Do you have a new puppy in your family? If so, you’re probably already aware of just how tricky it can be to crate train your newest family member. However, crate training is a great solution for many puppies, and if you’re thinking of trying to crate train, you’re definitely not alone.
In this article, we’ll explore some of the most important tips you should keep in mind when trying to crate train your puppy. Read through this list to get a better idea of what to expect from your crate training experience and how to set your puppy up for success. If you have any questions, call Boughton Square Animal Clinic in Bolingbrook at (630) 759-0093.
Choose the Right Size
The right size of crate for your dog will depend on their current size as well as their projected adult size. You don’t want to get a crate that is already too small for them, but you also don’t want to end up buying several crates throughout the course of their life if you can help it.
The best solution in this situation is to get a crate with a divider. This way, you can slowly move the divider as your dog grows, eventually taking it out altogether when they reach their full size.
Some dogs will only lay down in a crate with a bed inside it. On the other hand, some dogs only want to chew up, destroy, or pee on beds. It’s important to take the time to try a few options so you can figure out which is right for your dog.
If your dog chews up beds, you might try putting towels in the crate so they can be comfortable instead. However, if they chew up everything you put inside the crate, there’s no harm in letting them use it without any padding.
Treats are the best way to encourage your dog to get used to crate training. By giving your dog a treat every time they go into their crate, you’re helping them understand that the crate is something good instead of something they should avoid.
One of the most popular treat options for crate training is a classic Kong chew toy. These toys are shaped like a snowman and feature a large hole in the bottom that you can fill with treats or food. If you fill the Kong with peanut butter or wet dog food and then freeze it, this toy can occupy your dog for a long time in their crate.
Work Up Slowly
No puppy wants to be put in a crate for hours at a time without ever experiencing crate training before, and your dog is no different. When you start working on crate training, it’s important to work up slowly to extended periods of time. Start with just a few minutes, then try leaving them alone for an hour after they’ve gotten used to the process.
It can be tempting to leave your puppy in the crate for a long time while you’re at work, but try to avoid this if possible—at least not without potty breaks.
Make it Positive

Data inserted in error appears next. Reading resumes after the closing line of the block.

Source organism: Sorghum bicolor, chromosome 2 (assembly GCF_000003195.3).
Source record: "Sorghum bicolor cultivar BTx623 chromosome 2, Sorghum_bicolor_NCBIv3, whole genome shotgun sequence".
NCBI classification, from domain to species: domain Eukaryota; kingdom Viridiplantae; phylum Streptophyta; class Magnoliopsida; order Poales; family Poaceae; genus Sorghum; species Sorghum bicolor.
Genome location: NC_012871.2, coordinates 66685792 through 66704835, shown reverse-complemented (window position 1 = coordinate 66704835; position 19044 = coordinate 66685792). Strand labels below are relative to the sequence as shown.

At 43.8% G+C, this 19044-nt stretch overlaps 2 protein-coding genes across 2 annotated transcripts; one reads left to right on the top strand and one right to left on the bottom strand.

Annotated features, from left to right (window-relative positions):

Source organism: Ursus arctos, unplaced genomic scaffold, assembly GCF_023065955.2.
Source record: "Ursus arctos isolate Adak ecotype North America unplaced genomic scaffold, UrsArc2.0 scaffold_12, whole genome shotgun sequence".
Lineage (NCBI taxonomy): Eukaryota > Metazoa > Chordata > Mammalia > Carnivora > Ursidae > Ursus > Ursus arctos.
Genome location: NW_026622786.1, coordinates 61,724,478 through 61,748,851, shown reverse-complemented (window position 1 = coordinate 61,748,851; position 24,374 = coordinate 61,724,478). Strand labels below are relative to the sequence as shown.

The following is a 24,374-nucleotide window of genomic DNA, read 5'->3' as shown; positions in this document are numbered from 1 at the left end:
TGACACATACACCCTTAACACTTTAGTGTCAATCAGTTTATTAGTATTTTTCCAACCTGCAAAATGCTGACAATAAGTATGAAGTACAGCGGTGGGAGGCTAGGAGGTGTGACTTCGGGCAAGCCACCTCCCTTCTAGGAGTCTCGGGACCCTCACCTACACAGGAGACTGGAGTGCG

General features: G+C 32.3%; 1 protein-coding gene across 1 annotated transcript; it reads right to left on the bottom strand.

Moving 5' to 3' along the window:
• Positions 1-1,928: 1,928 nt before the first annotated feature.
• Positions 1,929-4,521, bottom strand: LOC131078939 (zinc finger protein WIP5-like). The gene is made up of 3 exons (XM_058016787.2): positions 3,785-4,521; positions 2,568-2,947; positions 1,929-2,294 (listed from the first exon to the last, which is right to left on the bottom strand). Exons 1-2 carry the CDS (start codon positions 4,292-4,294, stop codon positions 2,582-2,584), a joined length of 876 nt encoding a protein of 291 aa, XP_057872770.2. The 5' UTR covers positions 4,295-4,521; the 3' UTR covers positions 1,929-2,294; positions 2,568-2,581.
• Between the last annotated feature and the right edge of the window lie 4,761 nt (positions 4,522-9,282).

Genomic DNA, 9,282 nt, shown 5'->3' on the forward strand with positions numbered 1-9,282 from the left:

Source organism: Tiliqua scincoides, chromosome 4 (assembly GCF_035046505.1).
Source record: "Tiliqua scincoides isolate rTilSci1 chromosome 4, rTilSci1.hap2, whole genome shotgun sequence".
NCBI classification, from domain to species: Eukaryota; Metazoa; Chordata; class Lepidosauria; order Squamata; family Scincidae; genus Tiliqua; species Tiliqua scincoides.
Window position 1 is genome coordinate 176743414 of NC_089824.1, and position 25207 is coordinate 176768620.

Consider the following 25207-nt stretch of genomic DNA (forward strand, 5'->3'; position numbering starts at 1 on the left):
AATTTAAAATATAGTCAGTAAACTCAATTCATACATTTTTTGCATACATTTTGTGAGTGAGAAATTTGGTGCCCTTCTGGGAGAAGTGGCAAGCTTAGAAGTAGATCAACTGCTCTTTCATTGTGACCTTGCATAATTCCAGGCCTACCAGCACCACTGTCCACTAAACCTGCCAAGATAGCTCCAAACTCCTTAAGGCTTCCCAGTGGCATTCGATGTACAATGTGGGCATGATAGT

The crate should be seen as a positive experience for your dog. You should try to avoid using it for punishment (although it is okay to give your dog a short “time out” to help them calm down if needed), but instead make it a restful place where they can sleep comfortably.
The more positive associations you build between your dog and their crate, the more likely they will be to enjoy their time in the crate, even when they’re home by themself.
Finally, make sure you give your puppy plenty of breaks when they’re first getting started with crate training. An adult dog can easily stay in a crate for a few hours without needing to take potty and play breaks, but a young puppy needs to develop properly. For this reason, you should take your puppy out every couple of hours for pottying, playtime, and food if necessary.
Dogs don’t like to go potty in the same place where they sleep, so your dog might learn to hold their urine and feces very early on. This is not healthy, however, so it’s a good idea to give them plenty of chances to potty outside the crate.
With the help of this information, you should be ready to get started crate training with your new puppy in no time. It can be challenging to get your puppy used to the idea of being crated, but with the right effort and planning from you, there’s no reason why your puppy can’t succeed at this experience.
If you have any more questions about your specific puppy’s needs, you might want to talk to a professional trainer for additional information. A trainer can answer questions based on your household, your dog, and other factors too. Call us today at (630) 759-0093.
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About Boughton Square Animal Clinic
Since 1979, Boughton Square Animal Clinic has served Bolingbrook, IL and surrounding communities as both a veterinary care provider and a devoted partner in treating your animal family members for life.